How To Sharpen Drill Bits By Hand?
Transform Your Existing Drill Bits
If there’s a project coming up that requires some drill work and your drill bits are getting a little worn, but you’re not too keen on trekking out to the local hardware store, then read on! There’s actually a simple little technique you can do – whether your drill bits are chipped, broken, or just plain worn out – that will transform them back (or almost back) to their original sharpened luster!
Sharpening Your Drill Bit
Keep in mind that sharpening your drill bits can be a rather tricky process. This article demonstrates the old-school way of sharpening by hand. It’s not a perfect method, but if done right, this technique will save you money and time, getting you back into action fast.
To sharpen your bits, you’ll need:
1) a dull, chipped, or worn-out bit
2) a bench grinder or belt sander
WARNING: your hands will be near a dangerous sharpening device! Gloves run the risk of getting caught in the machine and pulling you in – so don’t wear them. Be very careful about how you position your hands and wear safety glasses.
Follow these steps:
- Hold the drill bit so that the cutting end is parallel to the surface of the grinding wheel. You only want to remove as much metal as is needed to clean up and sharpen the edge.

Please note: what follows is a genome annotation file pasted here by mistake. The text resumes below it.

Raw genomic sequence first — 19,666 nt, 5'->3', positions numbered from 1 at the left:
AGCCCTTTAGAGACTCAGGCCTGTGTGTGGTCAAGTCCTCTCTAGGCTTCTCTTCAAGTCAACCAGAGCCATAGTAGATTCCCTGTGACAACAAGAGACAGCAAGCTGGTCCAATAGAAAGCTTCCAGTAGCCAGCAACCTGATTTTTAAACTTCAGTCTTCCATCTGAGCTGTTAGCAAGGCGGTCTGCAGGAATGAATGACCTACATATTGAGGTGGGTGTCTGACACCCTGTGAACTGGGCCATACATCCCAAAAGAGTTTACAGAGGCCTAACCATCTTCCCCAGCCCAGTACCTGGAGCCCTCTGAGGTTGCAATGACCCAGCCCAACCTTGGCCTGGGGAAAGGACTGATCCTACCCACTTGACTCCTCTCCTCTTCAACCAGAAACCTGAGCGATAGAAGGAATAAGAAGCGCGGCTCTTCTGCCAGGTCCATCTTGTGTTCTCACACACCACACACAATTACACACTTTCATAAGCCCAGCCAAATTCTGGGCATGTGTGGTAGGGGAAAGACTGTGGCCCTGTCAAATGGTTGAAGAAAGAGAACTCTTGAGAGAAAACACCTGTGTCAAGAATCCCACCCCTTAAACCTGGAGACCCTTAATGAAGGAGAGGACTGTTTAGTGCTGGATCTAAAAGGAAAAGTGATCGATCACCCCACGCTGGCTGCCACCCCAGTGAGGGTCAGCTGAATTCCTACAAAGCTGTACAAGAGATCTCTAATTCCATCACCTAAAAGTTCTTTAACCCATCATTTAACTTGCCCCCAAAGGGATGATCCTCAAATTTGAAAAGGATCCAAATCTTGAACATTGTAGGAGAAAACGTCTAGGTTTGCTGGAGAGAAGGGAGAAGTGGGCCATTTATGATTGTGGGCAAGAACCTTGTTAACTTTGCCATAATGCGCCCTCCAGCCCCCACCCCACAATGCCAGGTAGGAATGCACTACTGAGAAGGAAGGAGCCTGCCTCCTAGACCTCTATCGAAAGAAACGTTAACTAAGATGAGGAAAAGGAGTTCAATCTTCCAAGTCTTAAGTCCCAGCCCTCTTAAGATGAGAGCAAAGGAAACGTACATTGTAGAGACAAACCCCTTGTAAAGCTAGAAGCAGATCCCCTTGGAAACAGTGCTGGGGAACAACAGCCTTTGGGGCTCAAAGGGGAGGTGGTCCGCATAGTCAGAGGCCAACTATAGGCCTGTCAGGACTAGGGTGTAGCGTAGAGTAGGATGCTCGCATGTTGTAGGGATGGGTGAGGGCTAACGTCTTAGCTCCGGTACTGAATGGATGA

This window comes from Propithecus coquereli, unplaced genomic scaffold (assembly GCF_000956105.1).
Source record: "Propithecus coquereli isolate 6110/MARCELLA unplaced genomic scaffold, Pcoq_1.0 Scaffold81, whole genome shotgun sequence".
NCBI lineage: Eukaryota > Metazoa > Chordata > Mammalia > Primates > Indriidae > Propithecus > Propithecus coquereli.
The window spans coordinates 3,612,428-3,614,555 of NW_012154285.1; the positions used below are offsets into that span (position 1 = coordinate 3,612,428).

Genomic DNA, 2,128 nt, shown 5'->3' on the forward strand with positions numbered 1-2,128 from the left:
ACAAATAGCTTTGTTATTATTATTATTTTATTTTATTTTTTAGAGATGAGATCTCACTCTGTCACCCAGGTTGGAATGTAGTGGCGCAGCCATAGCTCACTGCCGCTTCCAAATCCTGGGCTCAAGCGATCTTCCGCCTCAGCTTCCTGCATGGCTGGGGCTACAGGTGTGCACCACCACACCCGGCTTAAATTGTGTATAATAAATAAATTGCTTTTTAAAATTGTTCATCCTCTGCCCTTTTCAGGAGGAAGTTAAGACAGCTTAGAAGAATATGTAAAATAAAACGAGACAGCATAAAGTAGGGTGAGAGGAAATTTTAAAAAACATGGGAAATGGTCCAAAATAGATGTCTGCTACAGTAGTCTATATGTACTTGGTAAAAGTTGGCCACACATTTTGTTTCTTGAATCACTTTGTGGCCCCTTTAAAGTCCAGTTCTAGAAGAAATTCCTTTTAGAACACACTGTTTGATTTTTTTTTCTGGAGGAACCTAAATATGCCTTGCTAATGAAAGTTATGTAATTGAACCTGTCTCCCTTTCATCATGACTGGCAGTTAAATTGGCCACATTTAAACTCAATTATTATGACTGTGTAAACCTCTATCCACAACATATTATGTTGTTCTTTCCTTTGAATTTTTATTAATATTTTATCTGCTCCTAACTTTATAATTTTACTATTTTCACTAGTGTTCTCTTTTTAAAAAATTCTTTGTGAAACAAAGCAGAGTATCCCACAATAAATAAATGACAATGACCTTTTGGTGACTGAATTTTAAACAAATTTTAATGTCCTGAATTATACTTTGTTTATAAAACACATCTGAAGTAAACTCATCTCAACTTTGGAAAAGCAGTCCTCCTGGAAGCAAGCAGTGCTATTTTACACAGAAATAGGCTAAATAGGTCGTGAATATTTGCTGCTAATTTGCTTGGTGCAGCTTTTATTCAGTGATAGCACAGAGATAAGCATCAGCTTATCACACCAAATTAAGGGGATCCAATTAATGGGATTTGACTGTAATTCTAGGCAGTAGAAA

- Slowly bring the bit in contact with the wheel, keeping it as straight as possible without rotating or turning it. Don’t worry about maintaining the original curvature. Instead, this will make a newer, flatter cutting surface.
- The heel of the bit’s cutting face, or the back of the end, should be ground slightly more than the edge. This will cause the cutting edge to contact the material first when in use.
- When sharpening drill bits, the steel will heat up. Dip the bit into water frequently to keep it cool.
- As soon as the edge is sharpened enough, rotate the bit a half-turn and sharpen the other side of the face. If this is done evenly, the bit will perform better.
- When both edges are sharpened, check to make sure they’re the same width by looking at the drill bit end-on. The two cutting edges should meet to form a center point. If not, make grinding adjustments until the two sides center up.
Testing Your Drill Bit
Test your new and improved drill bit by holding the tip against a piece of scrap wood and turning it clockwise by hand. If it’s properly sharpened, it will begin to make a hole with very little pressure. If it passes this initial test, chuck the bit into your drill and give it a whirl.
Push the bit down into the wood piece just enough for it to “bite.” The bit should easily bite into the wood without force. After drilling an inch or two, pull the bit back out, and you should see chips flying.
And that’s all there is to it! With this clever technique, you won’t have to rush out and spend needless money on new drill bits. Enjoy!